Well the first verdict is in. My love/hate affair with Metro 2033 continues! I feel like I spend more time configuring and benchmarking this game than I do playing it! Anyhow, once again I took a run at getting decent scores in Metro2033Benchmark in 3D surround. Here are the benchmark settings:
The setup is stereoscopic 3D on, 5040×1050, settings at Very High, DOF off (no need in 3D), PhysX ON just out of general principal, AF at 16x, AAA since I dont see a huge difference, honestly, between AAA and MSAA visually.
So how did it go? Bittersweet honestly. On the one hand, it now actually does go. On the GTX580’s this setup resulted in tragic framerates not worth reporting (although I wish I had recorded them so I could report them! LOL) On the other hand, though, this really still isn’t playable. Oh well. Maybe by the time we have a GTX990 in quad SLI Metro 2033 will finally be playable in 3D surround! At a certain point, in my opinion, it’s time to blame engine inefficiencies. Sorry 4A!
First pic is with i980x at 3.83Ghz. GPU’s are at 111% power target:
The term “bottleneck” is one of those terms that has become so misused, and misunderstood, that it no longer has meaning. It’s a shame really, how badly so many enthusiasts (and even pro-reviewers honestly) complete fail to understand how a 3D pipeline works in particular, and really how subsystems in a modern multi-threaded OS work in general. That said, here are some observations on scaling, tri-sli, and how the CPU and GPUs interact with Metro…
As a reminder, this is the testbed setup:
- Motherboard: Gigabyte EX58-UD5
- Memory: 12GB Patriot Viper DDR3 @1600Mhz (9-9-9… shitty timings, but what can ya do… 12GB is tough to run at 1600!)
- CPU: Intel Core i7 980x @ baseclock 133 with a 28 multiplier (3.83Ghz in turbo mode), 3.2Ghz QPI, TurboBoost on, stock voltages
- Cooler: Corsair H50 (CPU temps running 33C idle, 58C under load)
- GPU: 3 x Gigabyte N680OC, factory overclocked GTX 680 (111% target), Gigabyte tri-fan cooler. GPUs running 54C idle, 76C (under FurMark Xtreme burn, multi-GPU, 5040)
- Disk: OS and app volume – 2 x 128GB OCZ Vertex 2 SSD, RAID 0 (Intel embedded array controller), 3Gb/s SATA
- Disk: additional app/data volume – 2 x 60GB OCZ Vertex SSD, RAID 0 (Intel embedded array controller), 3Gb/s eSATA (yep… external SSD RAID 0… running raw baby!)
- Audio: Creative Labs X-Fi f@7@l1tY (might as well 1337 it up even more!)
- PSU: Thermaltake ToughPower 1200
- Display: 3 x Viewsonic VX2268WM
- 3D: Nvidia 3D Vision Surround version 1
Some notes on performance during the Metro 2033 3D surround bench runs:
- VRAM hit 1.6GB so the GTX680 2GB is not running out of VRAM at these settings, but the GTX580 was
- GPU utilization ran to 100% across all three GPUs with both the 680s and the 580s (more frequently on the 580s)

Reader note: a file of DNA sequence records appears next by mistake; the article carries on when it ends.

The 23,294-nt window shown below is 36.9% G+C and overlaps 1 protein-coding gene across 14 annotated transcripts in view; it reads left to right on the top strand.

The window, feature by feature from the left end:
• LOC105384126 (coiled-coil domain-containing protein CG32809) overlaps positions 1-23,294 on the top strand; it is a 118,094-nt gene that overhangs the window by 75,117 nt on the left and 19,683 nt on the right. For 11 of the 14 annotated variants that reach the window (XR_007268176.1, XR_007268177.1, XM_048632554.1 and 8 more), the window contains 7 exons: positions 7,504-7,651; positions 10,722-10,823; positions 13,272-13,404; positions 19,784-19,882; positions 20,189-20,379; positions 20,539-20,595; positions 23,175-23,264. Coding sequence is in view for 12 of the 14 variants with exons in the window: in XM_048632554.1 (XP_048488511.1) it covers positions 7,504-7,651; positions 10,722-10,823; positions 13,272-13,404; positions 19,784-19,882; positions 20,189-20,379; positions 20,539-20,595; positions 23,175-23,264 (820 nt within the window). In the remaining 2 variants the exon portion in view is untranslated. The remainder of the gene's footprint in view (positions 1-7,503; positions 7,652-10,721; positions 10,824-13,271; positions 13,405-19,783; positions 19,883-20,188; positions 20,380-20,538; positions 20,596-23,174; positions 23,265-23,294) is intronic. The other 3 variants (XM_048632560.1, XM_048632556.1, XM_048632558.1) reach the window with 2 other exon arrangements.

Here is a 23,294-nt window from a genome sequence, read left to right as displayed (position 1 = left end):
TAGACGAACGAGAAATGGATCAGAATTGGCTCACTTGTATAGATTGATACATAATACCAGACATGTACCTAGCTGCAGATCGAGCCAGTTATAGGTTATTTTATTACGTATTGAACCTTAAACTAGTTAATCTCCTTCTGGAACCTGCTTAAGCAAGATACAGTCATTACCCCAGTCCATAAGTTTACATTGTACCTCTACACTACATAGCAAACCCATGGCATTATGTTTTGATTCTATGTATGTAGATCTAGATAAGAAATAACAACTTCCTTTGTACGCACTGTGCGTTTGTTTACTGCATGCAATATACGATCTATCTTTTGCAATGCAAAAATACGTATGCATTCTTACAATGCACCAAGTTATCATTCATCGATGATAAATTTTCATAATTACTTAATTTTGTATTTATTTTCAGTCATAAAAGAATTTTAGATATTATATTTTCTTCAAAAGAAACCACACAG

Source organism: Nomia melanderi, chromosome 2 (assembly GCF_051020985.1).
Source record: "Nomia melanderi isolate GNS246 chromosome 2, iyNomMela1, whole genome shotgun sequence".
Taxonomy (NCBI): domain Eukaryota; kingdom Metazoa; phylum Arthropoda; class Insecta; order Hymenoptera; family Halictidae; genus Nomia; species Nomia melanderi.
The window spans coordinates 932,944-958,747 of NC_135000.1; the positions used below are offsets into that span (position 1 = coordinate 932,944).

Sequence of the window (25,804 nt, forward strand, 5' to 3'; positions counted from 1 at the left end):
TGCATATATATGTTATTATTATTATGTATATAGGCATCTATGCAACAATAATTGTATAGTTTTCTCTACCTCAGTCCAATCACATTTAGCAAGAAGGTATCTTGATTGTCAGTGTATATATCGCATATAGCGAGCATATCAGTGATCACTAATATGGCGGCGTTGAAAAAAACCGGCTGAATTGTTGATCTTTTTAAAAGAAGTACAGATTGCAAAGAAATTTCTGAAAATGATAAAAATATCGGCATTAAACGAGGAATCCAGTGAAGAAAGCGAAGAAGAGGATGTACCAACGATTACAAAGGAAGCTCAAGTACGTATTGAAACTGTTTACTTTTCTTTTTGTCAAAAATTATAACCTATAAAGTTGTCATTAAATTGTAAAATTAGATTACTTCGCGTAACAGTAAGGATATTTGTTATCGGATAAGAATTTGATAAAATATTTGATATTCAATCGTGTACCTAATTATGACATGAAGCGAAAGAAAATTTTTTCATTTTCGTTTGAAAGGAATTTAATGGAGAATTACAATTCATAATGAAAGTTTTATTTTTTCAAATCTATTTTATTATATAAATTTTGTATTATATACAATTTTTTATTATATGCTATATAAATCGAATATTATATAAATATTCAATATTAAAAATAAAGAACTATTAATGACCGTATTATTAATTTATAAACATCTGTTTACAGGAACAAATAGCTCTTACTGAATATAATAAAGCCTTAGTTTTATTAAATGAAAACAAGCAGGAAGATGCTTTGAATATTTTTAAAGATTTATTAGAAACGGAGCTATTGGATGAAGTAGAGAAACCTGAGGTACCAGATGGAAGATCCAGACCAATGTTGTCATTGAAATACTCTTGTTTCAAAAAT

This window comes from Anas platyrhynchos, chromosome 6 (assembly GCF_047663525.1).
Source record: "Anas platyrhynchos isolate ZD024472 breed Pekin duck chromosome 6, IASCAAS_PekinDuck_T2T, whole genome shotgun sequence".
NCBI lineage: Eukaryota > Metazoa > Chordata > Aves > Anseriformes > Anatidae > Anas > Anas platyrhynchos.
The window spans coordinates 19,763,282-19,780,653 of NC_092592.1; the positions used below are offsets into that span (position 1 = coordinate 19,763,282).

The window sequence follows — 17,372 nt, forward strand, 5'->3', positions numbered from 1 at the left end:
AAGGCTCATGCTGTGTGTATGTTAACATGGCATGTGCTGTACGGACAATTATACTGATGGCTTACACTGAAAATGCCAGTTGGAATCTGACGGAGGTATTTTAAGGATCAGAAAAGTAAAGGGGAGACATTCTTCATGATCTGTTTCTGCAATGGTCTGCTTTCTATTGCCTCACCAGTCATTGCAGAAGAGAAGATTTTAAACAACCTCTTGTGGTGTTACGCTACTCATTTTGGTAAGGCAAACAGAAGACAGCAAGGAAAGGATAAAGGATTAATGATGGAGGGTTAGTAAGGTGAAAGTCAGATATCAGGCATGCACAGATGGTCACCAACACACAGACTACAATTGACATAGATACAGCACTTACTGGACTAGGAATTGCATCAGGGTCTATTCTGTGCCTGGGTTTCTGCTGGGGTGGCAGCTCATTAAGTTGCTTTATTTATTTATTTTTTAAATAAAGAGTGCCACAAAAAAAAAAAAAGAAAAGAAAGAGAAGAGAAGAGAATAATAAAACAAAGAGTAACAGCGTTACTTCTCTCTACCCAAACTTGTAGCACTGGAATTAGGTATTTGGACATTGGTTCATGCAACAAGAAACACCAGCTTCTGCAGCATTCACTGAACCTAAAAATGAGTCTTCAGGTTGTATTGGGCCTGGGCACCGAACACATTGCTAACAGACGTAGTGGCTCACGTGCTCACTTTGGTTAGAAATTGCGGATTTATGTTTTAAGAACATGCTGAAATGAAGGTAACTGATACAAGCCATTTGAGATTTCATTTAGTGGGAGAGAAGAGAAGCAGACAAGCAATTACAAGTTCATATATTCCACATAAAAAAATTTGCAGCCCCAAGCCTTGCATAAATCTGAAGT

- CPU utilization hovered around 40% across all three cores
- Going from 580 to 680 tri-SLI provided a massive boost to performance regardless of CPU overclock level due to the VRAM choke. Even with the 580s running within VRAM limits, however (when usage was showing <1.5GB), the framerates were a good 20-30% lower
- Bumping the CPU from stock clocks (3.33Ghz/3.46Ghz in TurboBoost), to mild overclock (3.7Ghz/3.83Ghz in TurboBoost) resulted in a gain of 1.5FPS. 5% bump in framerate from a 10% bump in clock
Conclusions? Let’s imagine some typical forums hysteria… “Where is the bottleneck?!!??” “What is bottlenecking what???” ” Can the Core i7 Nehalem “feed” 680s???” “Are they HELD BACK???”
As always, all of these questions are specious and answering them directly only serves to perpetuate this kind of thinking. A ttrue “bottleneck” would require a situation where the CPU is only able to stage X frames per second to prime the 3D pipeline and any of the GPU’s under consideration, in a given game at a given res and a given level of detail, would be capable of delivering X+X*Y% higher framerate. This almost never happens and it certainly isnt happening at surround resolutions with a game like Metro. You’d have to pretty much engineer a scenario to replicate those conditions – similar to what the better review sites do to test CPUs where they use a GTX580 or ATI 6970 and run the game at 1024×768 to demonstrate CPU scaling. It requires that extreme of a setup to truly show a bottleneck.
Essentially, the conclusion is that Metro 2033 in max settings with 3D Surround (even at a modest 5040×1050), simply needs more CPU and GPU than can be realistically thrown at it today. Which means it is very likely that the 4A Engine simply isn’t scaling well because this is a ridiculous amount of hardware and other engines that look just as good (ahem… Frostbite) scale better.
We can see that the Core i7 Nehalem benefited hugely from a move to 680s. After all, this is a near 4Ghz CPU, with 6 cores, and all it needs to do in this case is run game logic, run the OS, and stage frames for the 3D pipeline (which in these days of DX11 and fully programmable general purpose shaders is hugely GPU based). On the other hand, a faster CPU would result in higher framerates from the 680s (even though the Core i7 never ran near 100% utilization at either clock speed). Why is this? Who knows. In an age of quickie reviews from advertising supported “experts”, and forum battles between armchair experts, this kind of answer is neither fun nor popular. The reality is, however, it would take an experienced DX11 developer review team, the 4A Engine folks, a conference room with pizza and donuts, a whiteboard, a pile of runtime analysis, and 2 days of intense meeting time to figure out exactly how pipeline efficiency is going on Metro.
In the meantime, Ill keep throwing hardware at it and avoiding forums! We’ll revisit this test when the inevitable GTX780 finally debuts (and yes, it will still be paired with the i980x as I am just far too lazy to tear out this motherboard and I still don’t like what I am seeing from Sandy and Ivy)
Next up, more test results!